Approximately 11% of Iowa's surface area was once wetland. Wetlands were part of every watershed in the state, but nearly 95% of them have been drained post European settlement.
Wetlands are some of the most diverse biological communities in Iowa -- a healthy wetland is teeming with life. In fact, the majority of Iowa's endangered species live in or are associated with wetlands. Wetlands are also extremely important for water quality (filtering pollutants, nutrients, and sediment) and quantity (managing droughts and floods). Wetlands can be temporary (also called ephemeral) or hold water year-round.
A specific type of wetland, called an oxbow, is a freestanding body of water that was once part of the river channel, but sediment deposits or erosion slowly cut it off from the river over time. These unique ecosystems can also be found in SCC parks, many of which are along the South Skunk River or East Indian Creek.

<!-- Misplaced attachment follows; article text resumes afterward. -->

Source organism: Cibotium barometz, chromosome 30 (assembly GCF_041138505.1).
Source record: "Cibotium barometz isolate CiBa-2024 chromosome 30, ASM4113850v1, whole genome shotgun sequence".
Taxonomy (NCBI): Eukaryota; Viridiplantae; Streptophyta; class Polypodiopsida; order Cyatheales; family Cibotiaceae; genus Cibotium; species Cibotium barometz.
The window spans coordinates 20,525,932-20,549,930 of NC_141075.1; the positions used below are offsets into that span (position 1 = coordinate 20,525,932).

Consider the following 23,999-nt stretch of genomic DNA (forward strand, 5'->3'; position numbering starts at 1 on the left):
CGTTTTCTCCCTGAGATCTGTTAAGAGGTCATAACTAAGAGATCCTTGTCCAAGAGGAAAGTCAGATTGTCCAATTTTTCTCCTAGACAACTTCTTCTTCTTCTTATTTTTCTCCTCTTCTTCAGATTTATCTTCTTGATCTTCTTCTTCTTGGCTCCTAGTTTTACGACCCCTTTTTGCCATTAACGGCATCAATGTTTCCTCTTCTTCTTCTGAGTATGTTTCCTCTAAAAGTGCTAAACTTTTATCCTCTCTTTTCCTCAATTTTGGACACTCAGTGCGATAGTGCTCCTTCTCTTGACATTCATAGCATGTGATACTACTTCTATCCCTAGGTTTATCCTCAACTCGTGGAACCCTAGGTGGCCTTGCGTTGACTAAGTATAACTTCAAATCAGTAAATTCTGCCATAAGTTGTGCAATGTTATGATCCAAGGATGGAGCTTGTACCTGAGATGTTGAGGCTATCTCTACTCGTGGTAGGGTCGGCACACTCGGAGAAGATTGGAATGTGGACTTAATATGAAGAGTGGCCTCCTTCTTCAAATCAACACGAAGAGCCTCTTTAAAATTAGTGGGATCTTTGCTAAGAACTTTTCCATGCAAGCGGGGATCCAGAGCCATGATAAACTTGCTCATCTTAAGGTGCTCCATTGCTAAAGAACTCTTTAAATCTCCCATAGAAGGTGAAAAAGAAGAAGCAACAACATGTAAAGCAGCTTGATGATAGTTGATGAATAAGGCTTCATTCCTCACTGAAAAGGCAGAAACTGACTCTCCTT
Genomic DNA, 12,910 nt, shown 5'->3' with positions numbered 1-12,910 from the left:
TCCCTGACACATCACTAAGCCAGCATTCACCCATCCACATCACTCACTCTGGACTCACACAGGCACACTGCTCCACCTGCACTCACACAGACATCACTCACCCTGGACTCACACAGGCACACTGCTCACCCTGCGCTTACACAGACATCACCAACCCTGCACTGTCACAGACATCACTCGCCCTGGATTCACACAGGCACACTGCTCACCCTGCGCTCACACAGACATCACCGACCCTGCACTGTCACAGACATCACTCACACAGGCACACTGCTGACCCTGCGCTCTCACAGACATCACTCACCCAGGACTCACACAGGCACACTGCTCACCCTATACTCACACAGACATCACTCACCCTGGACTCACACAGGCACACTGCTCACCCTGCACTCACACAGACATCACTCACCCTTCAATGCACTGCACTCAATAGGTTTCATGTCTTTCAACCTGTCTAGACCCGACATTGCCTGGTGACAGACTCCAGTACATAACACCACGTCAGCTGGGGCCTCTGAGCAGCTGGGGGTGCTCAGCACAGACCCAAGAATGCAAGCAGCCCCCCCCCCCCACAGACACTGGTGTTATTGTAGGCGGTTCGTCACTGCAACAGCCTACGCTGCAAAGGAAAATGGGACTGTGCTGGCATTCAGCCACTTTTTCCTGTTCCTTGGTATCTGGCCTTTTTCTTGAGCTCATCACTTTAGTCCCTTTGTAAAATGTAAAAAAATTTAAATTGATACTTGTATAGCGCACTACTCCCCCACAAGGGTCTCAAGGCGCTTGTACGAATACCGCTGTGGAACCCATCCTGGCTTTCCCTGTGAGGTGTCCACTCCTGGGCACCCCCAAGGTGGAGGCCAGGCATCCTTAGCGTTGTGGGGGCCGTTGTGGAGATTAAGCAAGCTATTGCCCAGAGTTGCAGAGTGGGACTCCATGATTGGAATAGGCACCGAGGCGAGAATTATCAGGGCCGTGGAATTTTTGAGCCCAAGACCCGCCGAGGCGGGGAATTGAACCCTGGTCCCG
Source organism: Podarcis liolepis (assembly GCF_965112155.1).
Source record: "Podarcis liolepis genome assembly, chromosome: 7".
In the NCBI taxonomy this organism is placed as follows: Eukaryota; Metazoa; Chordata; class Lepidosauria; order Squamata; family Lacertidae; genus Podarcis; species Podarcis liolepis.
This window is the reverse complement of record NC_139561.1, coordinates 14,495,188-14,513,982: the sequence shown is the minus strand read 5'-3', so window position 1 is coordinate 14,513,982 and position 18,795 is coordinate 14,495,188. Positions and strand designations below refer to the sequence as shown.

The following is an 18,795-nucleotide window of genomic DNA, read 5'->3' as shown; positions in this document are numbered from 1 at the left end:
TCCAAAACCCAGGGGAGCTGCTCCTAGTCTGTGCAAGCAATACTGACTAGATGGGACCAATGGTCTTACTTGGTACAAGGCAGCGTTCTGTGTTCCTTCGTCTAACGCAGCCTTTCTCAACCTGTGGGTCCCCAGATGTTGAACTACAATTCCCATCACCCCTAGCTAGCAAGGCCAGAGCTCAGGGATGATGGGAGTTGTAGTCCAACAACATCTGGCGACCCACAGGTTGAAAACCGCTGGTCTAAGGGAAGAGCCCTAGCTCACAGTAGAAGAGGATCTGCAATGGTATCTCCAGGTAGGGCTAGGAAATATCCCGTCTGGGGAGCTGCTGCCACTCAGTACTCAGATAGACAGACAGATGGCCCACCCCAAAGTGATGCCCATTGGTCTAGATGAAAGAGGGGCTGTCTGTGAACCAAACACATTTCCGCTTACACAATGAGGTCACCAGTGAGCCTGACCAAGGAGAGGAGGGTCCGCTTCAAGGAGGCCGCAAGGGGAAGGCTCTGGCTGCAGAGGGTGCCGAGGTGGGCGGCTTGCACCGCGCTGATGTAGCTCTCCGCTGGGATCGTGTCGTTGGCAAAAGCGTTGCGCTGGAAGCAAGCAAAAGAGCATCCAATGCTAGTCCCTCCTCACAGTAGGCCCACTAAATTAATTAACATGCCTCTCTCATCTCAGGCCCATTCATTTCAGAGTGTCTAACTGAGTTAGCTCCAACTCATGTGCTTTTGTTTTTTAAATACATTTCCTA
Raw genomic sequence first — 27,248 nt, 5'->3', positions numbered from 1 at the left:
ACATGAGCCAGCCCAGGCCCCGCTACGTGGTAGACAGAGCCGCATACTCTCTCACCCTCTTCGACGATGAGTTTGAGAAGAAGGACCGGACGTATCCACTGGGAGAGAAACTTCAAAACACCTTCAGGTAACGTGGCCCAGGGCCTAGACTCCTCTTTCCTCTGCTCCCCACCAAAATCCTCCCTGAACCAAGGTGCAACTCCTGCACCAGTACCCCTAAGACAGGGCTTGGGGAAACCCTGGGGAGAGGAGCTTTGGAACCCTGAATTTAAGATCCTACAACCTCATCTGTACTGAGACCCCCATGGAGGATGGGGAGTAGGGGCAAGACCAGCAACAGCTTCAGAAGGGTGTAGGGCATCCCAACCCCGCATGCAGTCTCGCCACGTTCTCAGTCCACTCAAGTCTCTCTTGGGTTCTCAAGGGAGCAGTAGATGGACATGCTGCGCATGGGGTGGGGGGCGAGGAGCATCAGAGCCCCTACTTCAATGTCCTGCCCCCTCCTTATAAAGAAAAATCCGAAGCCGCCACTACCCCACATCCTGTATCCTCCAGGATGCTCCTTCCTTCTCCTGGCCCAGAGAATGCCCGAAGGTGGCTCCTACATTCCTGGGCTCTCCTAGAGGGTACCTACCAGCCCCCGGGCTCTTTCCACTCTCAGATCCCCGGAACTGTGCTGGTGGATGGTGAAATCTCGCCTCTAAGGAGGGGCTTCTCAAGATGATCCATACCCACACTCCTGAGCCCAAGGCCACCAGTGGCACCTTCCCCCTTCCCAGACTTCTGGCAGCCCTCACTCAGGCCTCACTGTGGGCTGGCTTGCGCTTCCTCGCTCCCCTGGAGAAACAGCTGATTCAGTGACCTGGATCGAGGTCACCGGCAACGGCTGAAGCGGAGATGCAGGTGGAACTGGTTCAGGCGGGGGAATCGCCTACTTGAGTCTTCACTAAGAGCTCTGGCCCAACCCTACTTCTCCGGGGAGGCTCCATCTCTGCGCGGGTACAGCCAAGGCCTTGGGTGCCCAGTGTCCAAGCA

Because of the multitude of environmental, economic, and recreational benefits, SCC works to construct or restore wetlands and oxbows where possible. Studies are performed to make sure the soil is hydric, or was once permanently/seasonally saturated long enough to result in anaerobic conditions, before starting a restoration project. Sediment may be removed to reform the basin, and plantings are done with a combination of species that grow under or above the water. Sometimes control structures are installed that allow us to drain the wetland in the future if maintenance is needed.